FIG. 4 is a block diagram illustrating one possible configuration of a multi-rate phase locked loop (PLL) 402. The modules in a multi-rate PLL 402 may use different sampling clock speeds. A fast clock may be used only for those modules that benefit from better quantization noise (e.g., a digitally controlled oscillator (DCO) 429 and a time-to-digital converter (TDC) 460). The remaining modules may use a slower clock to reduce current consumption. In this configuration, the modulation data in the low-pass path 424 may be summed with a frequency control word (FCW) 438 at an adder 446 a and fed to an accumulator (ACC) module 452. The ACC module 452 may be controlled by a clock signal (fclk) 454. The output of the ACC module 452 may be summed (by another adder 446 b) and fed into a loop filter 436. The output of the loop filter 436 may be summed (by another adder 446 c) with the gain-adjusted modulation data from the high-pass path 426. As before, the high-pass gain (ku) 450 may be derived (e.g., according to Equation (1)) and may be applied by a digital multiplier 448. After injection of the high-pass modulation data, an upsampler 454 may upsample the signal by adding the appropriate number of zeros onto the data to match its low-speed sampling clock to the fast clock. A first transfer function (L[z]) 456 may be applied to interpolate the values at the zeros added by the upsampler 454, i.e., L[z] 456 may be the filter for the upsampler 454. The output of the first transfer function (L[z]) 456 may control a digitally controlled oscillator (DCO) 429 that produces the output frequency (fout) 432 of the multi-rate PLL 402. The digitally controlled oscillator (DCO) 429 may operate based on a digitally controlled oscillator (DCO) clock frequency (fDCO) 458.

A time-to-digital converter (TDC) 460 may be placed in the feedback loop of the multi-rate PLL 402. The time-to-digital converter (TDC) 460 may operate using a time-to-digital converter (TDC) clock frequency (fTDC) 462. A second transfer function (H[z]) 464 may be applied to the output of the time-to-digital converter (TDC) 460. The output of the second transfer function (H[z]) 464 may be fed to a downsampler 466 to match the rate of the high-speed sampling clock to the slow clock of the following modules, i.e., H[z] 464 may be the filter for the downsampler 466. The downsampler 466 output may then be summed with the output of the advanced clock control (ACC) module 452.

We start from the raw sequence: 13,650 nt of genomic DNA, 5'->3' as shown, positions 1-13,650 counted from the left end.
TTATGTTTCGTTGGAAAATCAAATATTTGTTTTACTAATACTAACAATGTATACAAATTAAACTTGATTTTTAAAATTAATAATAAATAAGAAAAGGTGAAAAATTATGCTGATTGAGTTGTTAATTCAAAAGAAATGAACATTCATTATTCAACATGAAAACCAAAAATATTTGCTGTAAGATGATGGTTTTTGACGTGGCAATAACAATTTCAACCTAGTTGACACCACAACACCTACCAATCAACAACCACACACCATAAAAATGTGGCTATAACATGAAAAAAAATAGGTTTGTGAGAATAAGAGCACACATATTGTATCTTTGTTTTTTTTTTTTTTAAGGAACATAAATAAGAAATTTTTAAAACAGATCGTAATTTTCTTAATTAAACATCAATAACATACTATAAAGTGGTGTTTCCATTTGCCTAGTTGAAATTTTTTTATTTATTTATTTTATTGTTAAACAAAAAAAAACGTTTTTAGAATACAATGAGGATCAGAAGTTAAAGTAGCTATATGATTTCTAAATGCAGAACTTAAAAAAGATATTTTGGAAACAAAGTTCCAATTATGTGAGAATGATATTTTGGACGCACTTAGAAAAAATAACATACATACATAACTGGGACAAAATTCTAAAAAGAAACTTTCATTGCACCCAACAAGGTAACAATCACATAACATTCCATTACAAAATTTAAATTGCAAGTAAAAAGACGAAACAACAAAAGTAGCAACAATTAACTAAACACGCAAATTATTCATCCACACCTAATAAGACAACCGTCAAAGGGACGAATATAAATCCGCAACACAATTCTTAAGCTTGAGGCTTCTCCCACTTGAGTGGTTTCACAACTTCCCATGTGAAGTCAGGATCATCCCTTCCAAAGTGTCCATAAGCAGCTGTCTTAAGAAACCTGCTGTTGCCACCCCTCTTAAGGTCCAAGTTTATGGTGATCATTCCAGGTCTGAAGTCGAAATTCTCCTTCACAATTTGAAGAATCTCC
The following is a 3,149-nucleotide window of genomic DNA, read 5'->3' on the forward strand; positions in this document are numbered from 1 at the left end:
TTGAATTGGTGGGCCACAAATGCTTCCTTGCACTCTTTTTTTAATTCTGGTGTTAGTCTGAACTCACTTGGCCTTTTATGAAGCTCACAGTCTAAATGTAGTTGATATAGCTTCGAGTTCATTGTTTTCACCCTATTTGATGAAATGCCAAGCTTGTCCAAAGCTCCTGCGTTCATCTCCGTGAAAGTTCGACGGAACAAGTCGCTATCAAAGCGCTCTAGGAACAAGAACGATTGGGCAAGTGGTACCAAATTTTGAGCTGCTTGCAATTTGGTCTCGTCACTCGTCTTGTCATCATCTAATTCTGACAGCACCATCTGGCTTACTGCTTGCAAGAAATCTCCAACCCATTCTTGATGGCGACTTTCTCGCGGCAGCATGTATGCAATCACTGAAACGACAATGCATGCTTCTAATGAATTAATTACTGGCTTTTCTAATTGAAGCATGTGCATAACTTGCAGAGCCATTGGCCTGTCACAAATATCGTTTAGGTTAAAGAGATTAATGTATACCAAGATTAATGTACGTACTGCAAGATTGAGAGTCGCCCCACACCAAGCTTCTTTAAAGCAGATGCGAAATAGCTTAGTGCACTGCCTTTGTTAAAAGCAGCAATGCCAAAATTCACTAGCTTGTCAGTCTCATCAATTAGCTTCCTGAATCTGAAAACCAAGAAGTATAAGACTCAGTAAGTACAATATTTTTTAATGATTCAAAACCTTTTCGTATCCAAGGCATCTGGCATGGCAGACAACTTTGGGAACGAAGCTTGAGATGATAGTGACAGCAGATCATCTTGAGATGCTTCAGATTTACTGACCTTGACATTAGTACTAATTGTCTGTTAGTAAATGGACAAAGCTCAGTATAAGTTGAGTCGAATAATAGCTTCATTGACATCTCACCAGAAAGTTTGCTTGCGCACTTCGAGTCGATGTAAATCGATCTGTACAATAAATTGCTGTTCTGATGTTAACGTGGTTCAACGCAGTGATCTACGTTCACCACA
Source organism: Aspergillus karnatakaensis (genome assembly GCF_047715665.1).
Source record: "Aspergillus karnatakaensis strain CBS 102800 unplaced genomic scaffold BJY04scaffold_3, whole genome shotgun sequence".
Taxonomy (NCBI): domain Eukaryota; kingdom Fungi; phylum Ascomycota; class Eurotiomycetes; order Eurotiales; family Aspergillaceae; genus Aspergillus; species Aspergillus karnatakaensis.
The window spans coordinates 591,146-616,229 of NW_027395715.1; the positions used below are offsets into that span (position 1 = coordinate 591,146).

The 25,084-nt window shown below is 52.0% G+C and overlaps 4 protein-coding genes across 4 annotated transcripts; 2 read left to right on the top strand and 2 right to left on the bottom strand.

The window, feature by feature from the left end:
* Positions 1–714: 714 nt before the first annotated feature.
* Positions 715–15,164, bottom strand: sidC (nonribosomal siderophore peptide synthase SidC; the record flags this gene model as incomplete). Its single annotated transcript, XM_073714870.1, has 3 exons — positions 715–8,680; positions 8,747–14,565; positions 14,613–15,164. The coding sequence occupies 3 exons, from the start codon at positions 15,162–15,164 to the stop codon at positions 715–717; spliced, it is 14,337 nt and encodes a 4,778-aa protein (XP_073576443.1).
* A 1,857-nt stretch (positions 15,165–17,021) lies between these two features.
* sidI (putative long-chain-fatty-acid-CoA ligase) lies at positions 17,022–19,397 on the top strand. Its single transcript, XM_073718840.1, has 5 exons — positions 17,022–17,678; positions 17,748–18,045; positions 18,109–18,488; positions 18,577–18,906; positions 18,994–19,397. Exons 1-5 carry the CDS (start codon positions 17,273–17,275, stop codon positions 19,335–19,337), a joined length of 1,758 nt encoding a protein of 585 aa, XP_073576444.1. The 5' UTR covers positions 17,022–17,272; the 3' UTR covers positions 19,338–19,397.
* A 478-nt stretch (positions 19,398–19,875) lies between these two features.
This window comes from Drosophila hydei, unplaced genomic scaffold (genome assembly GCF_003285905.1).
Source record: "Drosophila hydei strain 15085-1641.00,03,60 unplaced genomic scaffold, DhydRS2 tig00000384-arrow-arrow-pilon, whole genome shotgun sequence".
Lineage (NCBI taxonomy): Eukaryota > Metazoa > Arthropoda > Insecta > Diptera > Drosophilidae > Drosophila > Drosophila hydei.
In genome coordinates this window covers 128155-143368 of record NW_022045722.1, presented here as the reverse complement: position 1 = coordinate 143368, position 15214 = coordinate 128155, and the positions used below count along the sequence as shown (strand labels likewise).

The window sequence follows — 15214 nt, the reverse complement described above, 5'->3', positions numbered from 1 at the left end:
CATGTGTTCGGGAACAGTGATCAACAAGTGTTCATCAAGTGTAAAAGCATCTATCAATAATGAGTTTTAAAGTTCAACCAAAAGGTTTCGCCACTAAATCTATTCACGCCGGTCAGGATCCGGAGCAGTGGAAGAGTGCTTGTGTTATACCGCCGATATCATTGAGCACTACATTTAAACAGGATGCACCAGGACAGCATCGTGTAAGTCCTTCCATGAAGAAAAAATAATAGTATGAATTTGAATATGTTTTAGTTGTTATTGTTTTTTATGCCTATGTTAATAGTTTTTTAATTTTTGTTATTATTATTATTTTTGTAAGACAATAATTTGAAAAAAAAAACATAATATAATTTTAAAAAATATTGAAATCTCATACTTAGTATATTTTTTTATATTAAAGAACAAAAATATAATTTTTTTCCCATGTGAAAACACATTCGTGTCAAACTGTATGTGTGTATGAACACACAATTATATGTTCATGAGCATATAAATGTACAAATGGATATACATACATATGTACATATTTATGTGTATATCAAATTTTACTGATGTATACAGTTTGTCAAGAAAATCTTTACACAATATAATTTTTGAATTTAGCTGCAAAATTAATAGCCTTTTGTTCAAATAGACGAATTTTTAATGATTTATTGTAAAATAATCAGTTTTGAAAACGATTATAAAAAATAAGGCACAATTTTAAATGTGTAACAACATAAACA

This configuration may have several limitations. First, the different clock frequencies (i.e., fclk 454, fDCO 458 and fTDC 462) may mix together through non-linear distortion and generate more low-frequency spurs. Second, interpolation and decimation from the upsampler 454 and downsampler 466 may introduce delay and degrade the phase margin. Third, the time-to-digital converter (TDC) 460 may consume high power and introduce complexity because it runs at a relatively high frequency. Fourth, the high-pass gain (ku) 450 may be a function of the time-to-digital converter (TDC) 460, which may require time-to-digital converter (TDC) 460 normalization. Also, as before, non-linearity in the tuning capacitors of the digitally controlled oscillator (DCO) 429 may cause significant output radio frequency spectrum variations (ORFS).

FIG. 5 is a block diagram illustrating one configuration of a two point modulation digital phase locked loop (DPLL) 502. The configuration illustrated in FIG. 5 may address many of the problems discussed previously. Specifically, the configuration may utilize switchable sampling clocks in a digital phase locked loop (DPLL) 502 for less noise, less circuit complexity, less power consumption and less reference spur coupling.

Another advantage of the DPLL 502 may be the use of a phase-to-digital converter (PDC) 534 and a sigma-delta modulator 540 instead of a time-to-digital converter (TDC) with an accumulator. A time-to-digital converter (TDC) and accumulator may have high power consumption since they operate at a high frequency, e.g., fout/2. In contrast, the phase-to-digital converter (PDC) 534 and a sigma-delta modulator 540 may operate at a lower frequency (e.g., fref 510), resulting in lower current consumption. Furthermore, the time-to-digital converter (TDC) gain may need to be normalized in two point modulation, while the phase-to-digital converter (PDC) 534 gain does not need normalization if the data is applied at the sigma-delta modulator 540.